Christina Ricci as Elizabeth Wurtzel
Jessica Lange as Mrs. Sarah Wurtzel
Anne Heche as Dr. Sterling
Michelle Williams as Ruby
Jason Biggs as Rafe
Jonathan Rhys-Meyers as Noah
Anatomy of a Scene
Dolby Digital 5.1 Surround Sound
Spanish Language Track
Running Time: 95 Minutes
The following is from the DVD cover:
“Award winners Christina Ricci (“Cursed,” “Monster”) and Jessica Lange (“Big Fish,” “Rob Roy”) star in this emotionally charged true story about a journey into excess! When talented young writer Elizabeth Wurtzel (Ricci) earns a scholarship to Harvard, she sees it as her chance to escape the pressures of her working-class background and concentrate on her true talent. But what starts out so promising leads to self-destructive behavior and paralyzing depression that reflects an entire generation’s struggle to navigate the effects of divorce, drugs, sex, and high expectations. Based on the best-selling autobiographical novel, PROZAC NATION also stars Michelle Williams (“The Station Agent”), Anne Heche (“John Q”, Jason Biggs (“Jersey Girl”), and Jonathan Rhys-Meyers (“Bend It Like Beckham”).
Prozac Nation is rated R for language, drug content, sexuality/nudity and some disturbing images.
If you like watching depressing movies featuring people whose lives are slowly making the spiral down the toilet, then Prozac Nation is for you. Personally, I didn’t like this movie at all. I found the story to be very depressing and ultimately pointless. I found the main character to be completely unlikable and every supporting character to be equally despicable or totally boring. In short, it’s not what I go to movies to see.
One of the most baffling things about Prozac Nation is that the ultimate message of the film is very confusing. After watching Elizabeth sink deeper and deeper into depression, we never really see her climb back up out of it again. Instead we see her rely on medication and decide that being rude, depressed, and generally screwed up is simply her natural personality. There’s no redeeming aspect of her character and no real lesson learned from her plight. At one point I thought the message of the film was that there are a lot of people out there just as messed up as Elizabeth, but that seemed to be glossed over.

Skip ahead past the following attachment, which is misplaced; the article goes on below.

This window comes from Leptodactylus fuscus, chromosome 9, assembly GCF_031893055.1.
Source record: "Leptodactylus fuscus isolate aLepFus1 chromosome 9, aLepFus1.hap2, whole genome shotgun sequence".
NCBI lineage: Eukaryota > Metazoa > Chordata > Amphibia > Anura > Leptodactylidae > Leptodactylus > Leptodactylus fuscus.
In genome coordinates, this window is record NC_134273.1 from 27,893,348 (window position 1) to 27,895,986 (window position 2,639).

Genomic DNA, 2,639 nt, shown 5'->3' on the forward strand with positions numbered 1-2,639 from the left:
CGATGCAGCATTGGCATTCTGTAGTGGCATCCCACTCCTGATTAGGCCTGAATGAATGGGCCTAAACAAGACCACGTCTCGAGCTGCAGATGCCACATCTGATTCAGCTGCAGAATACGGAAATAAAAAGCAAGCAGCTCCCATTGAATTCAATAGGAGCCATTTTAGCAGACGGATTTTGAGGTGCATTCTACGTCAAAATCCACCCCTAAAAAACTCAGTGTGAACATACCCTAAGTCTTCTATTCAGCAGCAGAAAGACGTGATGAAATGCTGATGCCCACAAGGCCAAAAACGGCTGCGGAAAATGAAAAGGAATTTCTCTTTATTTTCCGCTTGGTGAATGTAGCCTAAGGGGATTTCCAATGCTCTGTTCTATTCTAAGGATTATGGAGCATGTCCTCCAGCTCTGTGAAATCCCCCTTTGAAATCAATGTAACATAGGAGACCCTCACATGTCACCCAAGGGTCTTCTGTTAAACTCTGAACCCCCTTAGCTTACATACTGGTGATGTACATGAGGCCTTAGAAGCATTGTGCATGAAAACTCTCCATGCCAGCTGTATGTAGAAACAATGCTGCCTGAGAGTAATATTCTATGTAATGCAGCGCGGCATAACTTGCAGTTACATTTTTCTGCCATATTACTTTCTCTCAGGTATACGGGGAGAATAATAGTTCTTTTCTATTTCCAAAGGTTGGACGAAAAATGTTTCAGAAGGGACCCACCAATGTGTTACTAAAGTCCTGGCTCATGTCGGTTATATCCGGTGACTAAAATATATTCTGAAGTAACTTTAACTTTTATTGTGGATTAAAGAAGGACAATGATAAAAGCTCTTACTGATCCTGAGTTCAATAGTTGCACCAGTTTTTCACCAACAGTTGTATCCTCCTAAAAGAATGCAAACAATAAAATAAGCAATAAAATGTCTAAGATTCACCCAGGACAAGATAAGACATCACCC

Gripes about the overall content aside, Prozac Nation does feature a strong performance by Christina Ricci as Elizabeth Wurtzel. Ricci completely transforms herself for this role. She manages to play a vixen, a junkie, a drunk, and a suicidal, depressed woman all in one role. It really shows she’s capable of some heavy stuff in films. Jessica Lange is also good as her mother, Mrs. Sarah Wurtzel. The woman is so screwed up that it’s quite easy to see why Elizabeth is so disturbed. The rest of the cast is decent, but they are so muted when compared to Ricci and Lange that it’s hard to notice them. You have Anne Heche as Dr. Sterling, Michelle Williams as Ruby, Jason Biggs as Rafe, and Jonathan Rhys-Meyers as Noah.
Who should see Prozac Nation? I think anybody that read the book or anyone that can identify with Wurtzel’s battle with depression. Fans of Christina Ricci will thoroughly enjoy it, too. I also think Prozac Nation should be viewed by anyone needing reassurance by seeing someone more screwed up than themselves.
The only bonus feature on this DVD is an episode of Anatomy of a Scene from the Sundance Channel. It features a scene from Prozac Nation where Elizabeth confronts her mother and grandparents at her birthday party. They go into heavy detail about the script, the casting, the set, the filming, and more. If you’re into filmmaking, this is an incredible series well worth checking out. Unfortunately there are no other bonus features on this DVD.
The Bottom Line:
The depressing story and unlikable characters make Prozac Nation a film that very few people will get into. Fans of the book and fans of Christina Ricci will probably enjoy it, though.